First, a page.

growth only when essence is not being stymied.
How can one insure balance in the development
of essence and of personality? We have already
learned how to improve personal balance through
balanced use of the main strength of our type. You
will remember that the method involved working on
our negative tendencies. Once those tendencies are
diminished, we are closer to personal equilibrium and
we have encouraged parallel growth of essence and
of personality. If we ignore negative tendencies,
personality tends to dominate essence.
To use an example, let us say that you belong to
the INNOVATOR type. Your main motivation
would be INTEREST (you are interested in
everything, you want to know everything). The main
fear accompanying that motivation is LACK OF
CONTROL (you are concerned that your ideas
might not be listened to sufficiently and that they
might be replaced by ideas not as good as yours). The
negative tendency fostered by that fear is the habit of
WANTING TO HAVE THE LAST WORD.
Suppose now that you realize that that's not a good
habit, and you decide to reign it in. Let's say your
— Your Knowledge of Types — 121

effort is successful. You succeed in recognizing the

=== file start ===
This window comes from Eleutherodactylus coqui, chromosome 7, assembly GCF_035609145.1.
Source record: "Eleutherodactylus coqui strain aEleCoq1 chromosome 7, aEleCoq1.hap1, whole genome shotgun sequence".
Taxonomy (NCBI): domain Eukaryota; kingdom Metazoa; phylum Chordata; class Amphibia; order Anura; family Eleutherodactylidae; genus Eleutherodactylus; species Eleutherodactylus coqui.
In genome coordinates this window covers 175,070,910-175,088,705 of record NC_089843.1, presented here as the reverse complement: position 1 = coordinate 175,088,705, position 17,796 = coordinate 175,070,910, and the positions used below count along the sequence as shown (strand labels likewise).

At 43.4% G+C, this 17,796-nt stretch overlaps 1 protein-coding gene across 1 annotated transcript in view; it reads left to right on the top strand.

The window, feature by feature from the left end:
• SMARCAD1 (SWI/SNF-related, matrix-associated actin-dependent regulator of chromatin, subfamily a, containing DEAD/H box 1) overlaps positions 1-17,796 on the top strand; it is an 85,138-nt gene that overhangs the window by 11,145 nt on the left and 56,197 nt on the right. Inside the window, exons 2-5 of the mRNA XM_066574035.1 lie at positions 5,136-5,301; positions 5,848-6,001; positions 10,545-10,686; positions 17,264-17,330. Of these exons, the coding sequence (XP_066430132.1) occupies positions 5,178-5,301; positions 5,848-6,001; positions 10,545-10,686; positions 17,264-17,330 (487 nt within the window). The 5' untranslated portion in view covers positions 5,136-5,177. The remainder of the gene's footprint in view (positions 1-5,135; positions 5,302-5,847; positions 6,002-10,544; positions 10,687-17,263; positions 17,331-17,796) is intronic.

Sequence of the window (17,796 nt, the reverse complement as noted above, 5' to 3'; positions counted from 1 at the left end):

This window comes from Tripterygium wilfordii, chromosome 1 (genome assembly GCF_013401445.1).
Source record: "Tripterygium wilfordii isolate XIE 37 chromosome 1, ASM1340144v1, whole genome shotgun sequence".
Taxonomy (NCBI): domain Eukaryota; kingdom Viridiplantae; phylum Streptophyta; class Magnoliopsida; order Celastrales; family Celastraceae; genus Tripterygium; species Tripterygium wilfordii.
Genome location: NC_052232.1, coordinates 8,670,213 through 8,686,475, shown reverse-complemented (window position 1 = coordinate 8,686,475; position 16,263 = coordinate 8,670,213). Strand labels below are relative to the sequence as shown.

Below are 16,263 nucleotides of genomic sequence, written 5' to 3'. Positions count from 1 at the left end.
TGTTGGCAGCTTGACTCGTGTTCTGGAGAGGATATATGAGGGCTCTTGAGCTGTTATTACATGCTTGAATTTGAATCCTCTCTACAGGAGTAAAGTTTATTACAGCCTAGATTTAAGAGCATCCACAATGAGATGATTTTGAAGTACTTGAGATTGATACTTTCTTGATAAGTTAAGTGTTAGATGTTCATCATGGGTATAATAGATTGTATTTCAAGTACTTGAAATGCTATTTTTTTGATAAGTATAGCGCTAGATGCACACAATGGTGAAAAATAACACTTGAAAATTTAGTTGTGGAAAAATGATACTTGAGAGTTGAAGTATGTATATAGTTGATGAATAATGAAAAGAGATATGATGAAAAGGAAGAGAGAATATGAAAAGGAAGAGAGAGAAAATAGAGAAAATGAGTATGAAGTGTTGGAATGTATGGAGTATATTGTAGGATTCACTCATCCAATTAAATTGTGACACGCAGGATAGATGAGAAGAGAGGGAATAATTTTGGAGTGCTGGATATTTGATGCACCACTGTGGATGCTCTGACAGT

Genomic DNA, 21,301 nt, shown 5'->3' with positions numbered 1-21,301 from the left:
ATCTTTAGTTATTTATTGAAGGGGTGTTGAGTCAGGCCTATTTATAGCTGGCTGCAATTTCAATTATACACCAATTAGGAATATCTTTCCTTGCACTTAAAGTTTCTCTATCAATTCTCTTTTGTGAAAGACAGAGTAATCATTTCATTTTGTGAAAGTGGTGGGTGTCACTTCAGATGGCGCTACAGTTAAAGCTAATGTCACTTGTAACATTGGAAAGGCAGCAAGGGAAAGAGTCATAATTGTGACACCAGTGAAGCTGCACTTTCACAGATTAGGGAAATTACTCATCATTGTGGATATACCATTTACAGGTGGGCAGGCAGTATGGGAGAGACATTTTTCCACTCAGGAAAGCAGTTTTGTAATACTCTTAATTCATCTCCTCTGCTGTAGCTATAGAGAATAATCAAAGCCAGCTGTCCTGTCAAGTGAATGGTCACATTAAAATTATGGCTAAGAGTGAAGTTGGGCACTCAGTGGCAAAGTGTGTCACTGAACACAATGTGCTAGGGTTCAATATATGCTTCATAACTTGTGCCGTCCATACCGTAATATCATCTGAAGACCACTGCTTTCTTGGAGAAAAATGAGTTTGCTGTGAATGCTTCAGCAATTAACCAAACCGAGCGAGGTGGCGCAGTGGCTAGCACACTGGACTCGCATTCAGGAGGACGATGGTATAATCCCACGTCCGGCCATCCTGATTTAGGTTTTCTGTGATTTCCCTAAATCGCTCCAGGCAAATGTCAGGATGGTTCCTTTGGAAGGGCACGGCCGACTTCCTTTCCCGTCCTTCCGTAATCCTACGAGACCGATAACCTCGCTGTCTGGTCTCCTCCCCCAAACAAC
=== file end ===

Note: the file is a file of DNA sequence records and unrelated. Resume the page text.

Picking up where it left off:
good ideas that others present and you realize that,
although you often have the best idea, sometimes the
ideas of others are better. By acknowledging this, you
demonstrate that you have learned objectively and
correctly that while in many cases it is reasonable to
defend your own ideas to the end, in some other
cases it is proper to recognize and support the ideas
of others. Because you have succeeded in this correct
manner, you have allowed for parallel growth of your
essence and your personality. You have learned to
like what is good for you (to recognize the good
ideas of others) and to dislike what is bad for you (to
always want to be right).
Suppose now that in pursuing the same objective,
that of reducing your tendency to always want to
have the last word, you lack objectivity and you learn
incorrectly that you need to always yield immediately
to the ideas of others and that you must never defend
your own. In acting in that manner, you would be
demonstrating that you have learned to like what is
bad for you (yield always) and to reject what is good
for you (adequately defend your own ideas). In other
words, your incorrect learning has allowed the